A new report on the problems and opportunities that will drive the need for next generation HPC has been released by the Task Force on High Performance Computing of Secretary of Energy Advisory Board. Commissioned by Secretary of Energy, Dr. Ernest J. Moniz, the report includes recommendations as to where the DOE and the NNSA should invest to deliver the next class of leading edge machines by the middle of the next decade.
“We have designed an end-to-end ecosystem complete with a new simulator, a new programming language, an integrated programming environment, new libraries, new (and old) algorithms as well as applications, and a new teaching curriculum. The goal of the ecosystem is to dramatically increase programmer productivity. Metaphorically, if TrueNorth is “ENIAC”, then our ecosystem is the corresponding “FORTRAN.”
In this video, Professor Heinz Wolff explains the Optalysys Optical Processor. The Cambridge UK based startup announced today that the company is only months away from launching a prototype optical processor with “the potential to deliver Exascale levels of processing power on a standard-sized desktop computer.”
In a quest to design synthetic microorganisms for alternate fuel sources, Howard Salis from Penn State leveraged AWS to bring supercomputing resources to scientists. “The DNA Compiler has fundamentally changed the way that genetic engineering takes place by providing a way to quantitatively control and optimize the expression of many proteins working together, instead of performing trial-and-error DNA mutagenesis.”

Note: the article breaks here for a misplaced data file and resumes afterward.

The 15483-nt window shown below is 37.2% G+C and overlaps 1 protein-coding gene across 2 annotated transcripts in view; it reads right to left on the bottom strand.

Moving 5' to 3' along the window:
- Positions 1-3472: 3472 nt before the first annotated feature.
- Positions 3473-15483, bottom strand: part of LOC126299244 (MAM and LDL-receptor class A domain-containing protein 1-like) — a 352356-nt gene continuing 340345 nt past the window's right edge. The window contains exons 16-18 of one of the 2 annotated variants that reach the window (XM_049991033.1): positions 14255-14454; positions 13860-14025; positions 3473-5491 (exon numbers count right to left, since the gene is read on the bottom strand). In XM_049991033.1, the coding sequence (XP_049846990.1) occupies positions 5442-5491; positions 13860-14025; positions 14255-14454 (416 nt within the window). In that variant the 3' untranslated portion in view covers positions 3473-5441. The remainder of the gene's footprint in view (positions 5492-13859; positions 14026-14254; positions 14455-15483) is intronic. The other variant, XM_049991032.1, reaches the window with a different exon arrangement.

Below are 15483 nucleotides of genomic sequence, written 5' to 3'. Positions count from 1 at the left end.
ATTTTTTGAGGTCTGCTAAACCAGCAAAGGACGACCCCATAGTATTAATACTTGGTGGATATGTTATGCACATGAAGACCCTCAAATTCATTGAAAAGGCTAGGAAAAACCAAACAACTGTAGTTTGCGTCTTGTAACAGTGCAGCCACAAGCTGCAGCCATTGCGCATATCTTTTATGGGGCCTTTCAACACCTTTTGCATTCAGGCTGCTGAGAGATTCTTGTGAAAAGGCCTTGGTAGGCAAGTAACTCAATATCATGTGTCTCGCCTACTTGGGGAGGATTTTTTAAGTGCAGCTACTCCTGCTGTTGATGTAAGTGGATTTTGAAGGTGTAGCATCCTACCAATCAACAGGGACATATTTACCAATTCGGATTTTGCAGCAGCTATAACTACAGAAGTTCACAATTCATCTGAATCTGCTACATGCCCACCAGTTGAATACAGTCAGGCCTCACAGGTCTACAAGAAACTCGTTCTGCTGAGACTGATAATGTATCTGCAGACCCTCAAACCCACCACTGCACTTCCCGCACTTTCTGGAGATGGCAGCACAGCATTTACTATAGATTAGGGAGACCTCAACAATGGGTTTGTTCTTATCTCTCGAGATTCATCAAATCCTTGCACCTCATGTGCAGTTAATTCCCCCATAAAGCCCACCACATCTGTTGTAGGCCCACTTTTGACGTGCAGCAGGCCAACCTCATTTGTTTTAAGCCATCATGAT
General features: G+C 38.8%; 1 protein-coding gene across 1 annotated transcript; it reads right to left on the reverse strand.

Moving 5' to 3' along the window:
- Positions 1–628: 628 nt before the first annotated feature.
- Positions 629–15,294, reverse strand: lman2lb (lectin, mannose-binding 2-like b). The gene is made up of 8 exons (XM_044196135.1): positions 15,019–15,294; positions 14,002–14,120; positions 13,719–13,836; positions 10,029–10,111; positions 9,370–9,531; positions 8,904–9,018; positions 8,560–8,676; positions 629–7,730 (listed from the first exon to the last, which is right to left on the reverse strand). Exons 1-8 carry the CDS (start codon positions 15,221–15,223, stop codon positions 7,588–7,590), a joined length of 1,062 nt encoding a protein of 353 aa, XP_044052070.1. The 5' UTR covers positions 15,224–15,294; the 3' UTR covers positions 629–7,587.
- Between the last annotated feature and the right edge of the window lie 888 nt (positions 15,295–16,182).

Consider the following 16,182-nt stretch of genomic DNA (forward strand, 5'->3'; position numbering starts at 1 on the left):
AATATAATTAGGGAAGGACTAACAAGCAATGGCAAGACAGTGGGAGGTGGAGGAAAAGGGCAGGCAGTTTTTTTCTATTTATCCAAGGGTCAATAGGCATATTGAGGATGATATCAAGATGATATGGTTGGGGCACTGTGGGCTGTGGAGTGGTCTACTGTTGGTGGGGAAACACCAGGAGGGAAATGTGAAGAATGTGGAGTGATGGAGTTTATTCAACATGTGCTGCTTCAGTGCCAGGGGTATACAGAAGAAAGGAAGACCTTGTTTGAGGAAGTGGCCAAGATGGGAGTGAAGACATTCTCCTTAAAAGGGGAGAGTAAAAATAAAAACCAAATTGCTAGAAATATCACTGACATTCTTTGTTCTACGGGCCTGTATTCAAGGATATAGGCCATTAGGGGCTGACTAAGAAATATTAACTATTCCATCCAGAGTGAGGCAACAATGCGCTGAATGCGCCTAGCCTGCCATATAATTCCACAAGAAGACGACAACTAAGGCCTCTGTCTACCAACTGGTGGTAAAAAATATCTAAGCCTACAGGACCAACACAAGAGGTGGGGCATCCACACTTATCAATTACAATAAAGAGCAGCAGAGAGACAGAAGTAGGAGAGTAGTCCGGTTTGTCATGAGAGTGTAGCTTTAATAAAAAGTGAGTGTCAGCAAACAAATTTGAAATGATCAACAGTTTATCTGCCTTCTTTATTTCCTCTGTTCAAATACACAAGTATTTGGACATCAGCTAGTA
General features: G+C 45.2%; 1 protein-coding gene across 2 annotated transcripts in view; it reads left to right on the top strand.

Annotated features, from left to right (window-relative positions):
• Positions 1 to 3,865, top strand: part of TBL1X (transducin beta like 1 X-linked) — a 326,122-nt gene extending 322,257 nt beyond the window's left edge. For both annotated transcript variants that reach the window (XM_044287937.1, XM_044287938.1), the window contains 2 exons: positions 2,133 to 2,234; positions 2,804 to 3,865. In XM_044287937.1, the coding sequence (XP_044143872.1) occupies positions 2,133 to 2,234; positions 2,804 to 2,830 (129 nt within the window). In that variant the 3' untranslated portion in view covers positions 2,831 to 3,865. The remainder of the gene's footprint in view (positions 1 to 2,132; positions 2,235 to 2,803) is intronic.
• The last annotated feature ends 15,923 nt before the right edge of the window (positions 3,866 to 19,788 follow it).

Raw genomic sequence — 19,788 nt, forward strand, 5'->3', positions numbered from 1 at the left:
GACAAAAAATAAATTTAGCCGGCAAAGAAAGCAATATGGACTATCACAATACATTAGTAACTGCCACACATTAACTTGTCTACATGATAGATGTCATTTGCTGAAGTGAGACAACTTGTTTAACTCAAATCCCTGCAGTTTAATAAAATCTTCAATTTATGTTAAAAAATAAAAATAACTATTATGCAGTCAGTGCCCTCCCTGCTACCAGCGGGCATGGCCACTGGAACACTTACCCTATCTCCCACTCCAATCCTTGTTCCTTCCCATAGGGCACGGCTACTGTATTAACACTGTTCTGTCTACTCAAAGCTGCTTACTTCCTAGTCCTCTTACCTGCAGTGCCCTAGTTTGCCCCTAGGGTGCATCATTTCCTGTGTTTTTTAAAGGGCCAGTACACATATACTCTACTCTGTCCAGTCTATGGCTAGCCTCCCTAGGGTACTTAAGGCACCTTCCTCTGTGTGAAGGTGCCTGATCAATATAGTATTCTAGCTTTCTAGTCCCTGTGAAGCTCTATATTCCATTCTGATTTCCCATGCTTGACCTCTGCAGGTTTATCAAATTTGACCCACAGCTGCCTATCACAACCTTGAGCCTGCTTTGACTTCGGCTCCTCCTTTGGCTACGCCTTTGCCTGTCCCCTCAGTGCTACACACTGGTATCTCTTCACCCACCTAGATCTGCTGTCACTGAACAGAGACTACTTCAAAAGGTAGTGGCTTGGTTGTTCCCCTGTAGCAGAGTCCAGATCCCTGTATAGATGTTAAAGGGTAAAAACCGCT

In the course of this talk, Intel’s Raj Hazra unveils details of the Knights Landing architecture including the new Omni Scale Fabric, an integrated, high performance interconnect designed for CPU to CPU communications. “The industry ecosystem needs to work together to tackle challenges in system architecture, programming models, and energy efficiency – all while lowering the thresholds for broader user access and usability.”
In this video, Barry Davis from Intel describes the company’s new Omni Scale Fabric, an integrated, high performance interconnect designed for CPU to CPU communications. “”Intel is re-architecting the fundamental building block of HPC systems by integrating the Intel Omni Scale Fabric into Knights Landing, marking a significant inflection and milestone for the HPC industry,” said Charles Wuischpard, vice president and general manager of Workstations and HPC at Intel. “Knights Landing will be the first true many-core processor to address today’s memory and I/O performance challenges. It will allow programmers to leverage existing code and standard programming models to achieve significant performance gains on a wide set of applications. Its platform design, programming model and balanced performance makes it the first viable step towards exascale.”